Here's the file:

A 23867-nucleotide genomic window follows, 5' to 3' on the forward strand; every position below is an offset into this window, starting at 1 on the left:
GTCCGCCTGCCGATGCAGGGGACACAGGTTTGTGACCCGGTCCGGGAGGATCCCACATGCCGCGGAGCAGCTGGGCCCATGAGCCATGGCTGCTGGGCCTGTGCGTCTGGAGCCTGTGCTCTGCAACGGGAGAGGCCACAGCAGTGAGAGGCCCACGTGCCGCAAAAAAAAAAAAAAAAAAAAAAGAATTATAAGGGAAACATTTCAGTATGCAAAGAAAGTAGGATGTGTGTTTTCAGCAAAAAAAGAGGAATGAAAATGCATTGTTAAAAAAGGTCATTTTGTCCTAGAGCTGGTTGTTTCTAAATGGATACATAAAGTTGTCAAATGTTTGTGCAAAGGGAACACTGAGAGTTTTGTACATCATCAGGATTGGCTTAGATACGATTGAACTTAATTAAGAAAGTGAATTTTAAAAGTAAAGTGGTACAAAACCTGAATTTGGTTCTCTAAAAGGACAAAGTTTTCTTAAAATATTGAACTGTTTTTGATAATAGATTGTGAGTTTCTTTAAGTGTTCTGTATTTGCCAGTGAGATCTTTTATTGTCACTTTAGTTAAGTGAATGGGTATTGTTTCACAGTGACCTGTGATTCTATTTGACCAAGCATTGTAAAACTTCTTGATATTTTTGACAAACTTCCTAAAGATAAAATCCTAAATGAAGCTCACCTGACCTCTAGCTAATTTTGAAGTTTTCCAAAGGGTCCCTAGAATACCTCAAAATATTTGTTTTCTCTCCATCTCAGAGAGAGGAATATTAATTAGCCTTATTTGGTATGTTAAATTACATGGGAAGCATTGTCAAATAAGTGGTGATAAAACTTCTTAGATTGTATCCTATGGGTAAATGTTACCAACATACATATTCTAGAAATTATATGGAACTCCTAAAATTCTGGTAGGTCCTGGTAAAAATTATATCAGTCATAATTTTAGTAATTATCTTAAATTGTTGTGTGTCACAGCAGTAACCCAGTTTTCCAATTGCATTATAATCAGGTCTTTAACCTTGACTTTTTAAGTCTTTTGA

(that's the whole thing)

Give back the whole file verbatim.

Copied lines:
A 23867-nucleotide genomic window follows, 5' to 3' on the forward strand; every position below is an offset into this window, starting at 1 on the left:
GTCCGCCTGCCGATGCAGGGGACACAGGTTTGTGACCCGGTCCGGGAGGATCCCACATGCCGCGGAGCAGCTGGGCCCATGAGCCATGGCTGCTGGGCCTGTGCGTCTGGAGCCTGTGCTCTGCAACGGGAGAGGCCACAGCAGTGAGAGGCCCACGTGCCGCAAAAAAAAAAAAAAAAAAAAAAGAATTATAAGGGAAACATTTCAGTATGCAAAGAAAGTAGGATGTGTGTTTTCAGCAAAAAAAGAGGAATGAAAATGCATTGTTAAAAAAGGTCATTTTGTCCTAGAGCTGGTTGTTTCTAAATGGATACATAAAGTTGTCAAATGTTTGTGCAAAGGGAACACTGAGAGTTTTGTACATCATCAGGATTGGCTTAGATACGATTGAACTTAATTAAGAAAGTGAATTTTAAAAGTAAAGTGGTACAAAACCTGAATTTGGTTCTCTAAAAGGACAAAGTTTTCTTAAAATATTGAACTGTTTTTGATAATAGATTGTGAGTTTCTTTAAGTGTTCTGTATTTGCCAGTGAGATCTTTTATTGTCACTTTAGTTAAGTGAATGGGTATTGTTTCACAGTGACCTGTGATTCTATTTGACCAAGCATTGTAAAACTTCTTGATATTTTTGACAAACTTCCTAAAGATAAAATCCTAAATGAAGCTCACCTGACCTCTAGCTAATTTTGAAGTTTTCCAAAGGGTCCCTAGAATACCTCAAAATATTTGTTTTCTCTCCATCTCAGAGAGAGGAATATTAATTAGCCTTATTTGGTATGTTAAATTACATGGGAAGCATTGTCAAATAAGTGGTGATAAAACTTCTTAGATTGTATCCTATGGGTAAATGTTACCAACATACATATTCTAGAAATTATATGGAACTCCTAAAATTCTGGTAGGTCCTGGTAAAAATTATATCAGTCATAATTTTAGTAATTATCTTAAATTGTTGTGTGTCACAGCAGTAACCCAGTTTTCCAATTGCATTATAATCAGGTCTTTAACCTTGACTTTTTAAGTCTTTTGA